Thursday, June 16, 2005

My heart bleeds, part 469 

On Monday, Saddam's legal team was floating the idea of trying Saddam in "neutral" Sweden. Today, even more bizarrely, it's my home country.
Defence lawyers for Saddam Hussein say the deposed Iraqi dictator wants his case to be tried in Sweden or Poland instead of Iraq where he faces the death penalty, Poland's Fakt tabloid daily reported on Wednesday.

The report points out Hussein, 68, would escape the death penalty if tried in Poland or Sweden, both members of the European Union which has banned capital punishment...

Di Stefano has already taken action to stage the trial in Sweden, Fakt reported. "It is a calm and neutral country," he told Fakt. "But we may not succeed," he admitted, noting the United States would likely not be inclined towards Sweden, which did not back the US-led invasion of Iraq.

Poland, however, is among the closest European allies of the US, di Stefano observed. "Poland was drawn by the promises of the United States and sent its forces to Iraq in good faith," he told Fakt...

The Fakt report also notes Poland already has a top security court room complete with bullet-proof windows in the southern city of Katowice designed for the trial of mafia gangs which could accommodate the trial of the Iraqi dictator.
This is too strange, and nothing will come of it, but I thought I would still share it with you all. Neither the United States nor Iraq will, for a whole range of political and security reasons, agree to trying Saddam in any third country, even if that third country is a member of the Coalition of the Willing, like Poland is.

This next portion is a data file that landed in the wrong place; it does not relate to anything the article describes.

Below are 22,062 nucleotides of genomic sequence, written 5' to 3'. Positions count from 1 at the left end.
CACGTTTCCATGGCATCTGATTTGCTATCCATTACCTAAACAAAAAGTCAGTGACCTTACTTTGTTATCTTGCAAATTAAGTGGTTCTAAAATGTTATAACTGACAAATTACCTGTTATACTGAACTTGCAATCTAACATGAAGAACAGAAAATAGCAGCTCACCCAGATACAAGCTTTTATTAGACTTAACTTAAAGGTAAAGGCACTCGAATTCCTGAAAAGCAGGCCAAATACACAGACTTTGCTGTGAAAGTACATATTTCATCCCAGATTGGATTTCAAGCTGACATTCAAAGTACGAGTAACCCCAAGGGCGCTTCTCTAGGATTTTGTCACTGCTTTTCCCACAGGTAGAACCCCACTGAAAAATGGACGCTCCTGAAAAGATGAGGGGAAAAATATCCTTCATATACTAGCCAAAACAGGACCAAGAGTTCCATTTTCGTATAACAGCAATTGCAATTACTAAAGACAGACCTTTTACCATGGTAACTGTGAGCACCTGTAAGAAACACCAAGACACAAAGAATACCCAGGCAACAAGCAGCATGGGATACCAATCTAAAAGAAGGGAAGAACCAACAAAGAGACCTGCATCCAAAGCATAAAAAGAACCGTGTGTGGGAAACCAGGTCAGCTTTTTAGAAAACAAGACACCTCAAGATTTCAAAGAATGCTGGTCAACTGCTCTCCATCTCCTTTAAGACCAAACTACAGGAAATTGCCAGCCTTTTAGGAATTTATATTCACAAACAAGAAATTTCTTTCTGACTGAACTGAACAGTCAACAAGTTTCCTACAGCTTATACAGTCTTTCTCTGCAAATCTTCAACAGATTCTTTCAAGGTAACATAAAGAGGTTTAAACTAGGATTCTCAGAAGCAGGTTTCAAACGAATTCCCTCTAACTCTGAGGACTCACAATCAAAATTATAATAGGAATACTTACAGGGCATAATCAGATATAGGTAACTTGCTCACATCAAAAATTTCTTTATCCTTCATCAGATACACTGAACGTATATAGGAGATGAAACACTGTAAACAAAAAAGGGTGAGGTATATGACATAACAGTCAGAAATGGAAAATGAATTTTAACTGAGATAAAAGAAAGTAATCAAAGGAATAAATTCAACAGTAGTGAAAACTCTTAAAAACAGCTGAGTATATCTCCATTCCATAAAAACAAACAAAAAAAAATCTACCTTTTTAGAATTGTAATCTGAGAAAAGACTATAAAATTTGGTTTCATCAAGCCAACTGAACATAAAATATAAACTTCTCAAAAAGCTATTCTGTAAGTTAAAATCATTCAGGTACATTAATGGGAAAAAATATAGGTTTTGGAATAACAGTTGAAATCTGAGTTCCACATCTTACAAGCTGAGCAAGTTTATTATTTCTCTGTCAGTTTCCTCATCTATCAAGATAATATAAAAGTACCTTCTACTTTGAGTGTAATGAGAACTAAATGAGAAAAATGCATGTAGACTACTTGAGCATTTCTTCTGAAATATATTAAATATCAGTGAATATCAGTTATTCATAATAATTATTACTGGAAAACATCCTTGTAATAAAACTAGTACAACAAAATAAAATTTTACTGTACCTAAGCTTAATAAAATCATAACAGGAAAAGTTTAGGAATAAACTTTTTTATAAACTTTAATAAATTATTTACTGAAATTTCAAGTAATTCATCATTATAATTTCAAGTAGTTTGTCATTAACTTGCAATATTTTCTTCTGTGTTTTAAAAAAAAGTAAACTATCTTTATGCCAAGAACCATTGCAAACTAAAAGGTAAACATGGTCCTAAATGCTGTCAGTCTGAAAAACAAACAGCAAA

Saddam's legal eagles must be getting pretty desperate to save their man's skin. The talk of avoiding the death penalty is a smokescreen, given that Iraq's new president has already said he will not sign Saddam's death warrant, should he be convicted. It's more of a case of "anywhere but America and Iraq", based on a not unreasonable expectation that Saddam can receive an easier trail and more lenient treatment if he's out of the hands of people he murdered and oppressed for 25 years and instead placed in a "more enlightened" legal environment.

The choice of Poland, however, is curious. Communist Poland had very close relations with Saddam's Iraq in the 1970s and 80s. Today, while the war is not particularly popular among the general population, it's not because there is any public sympathy for Saddam, and the political elites, both of the left and the right, remain strong committed to the American alliance. For these reasons, to suggest Poland as a possible venue is a clever tactic. But still, close, but no cigar.


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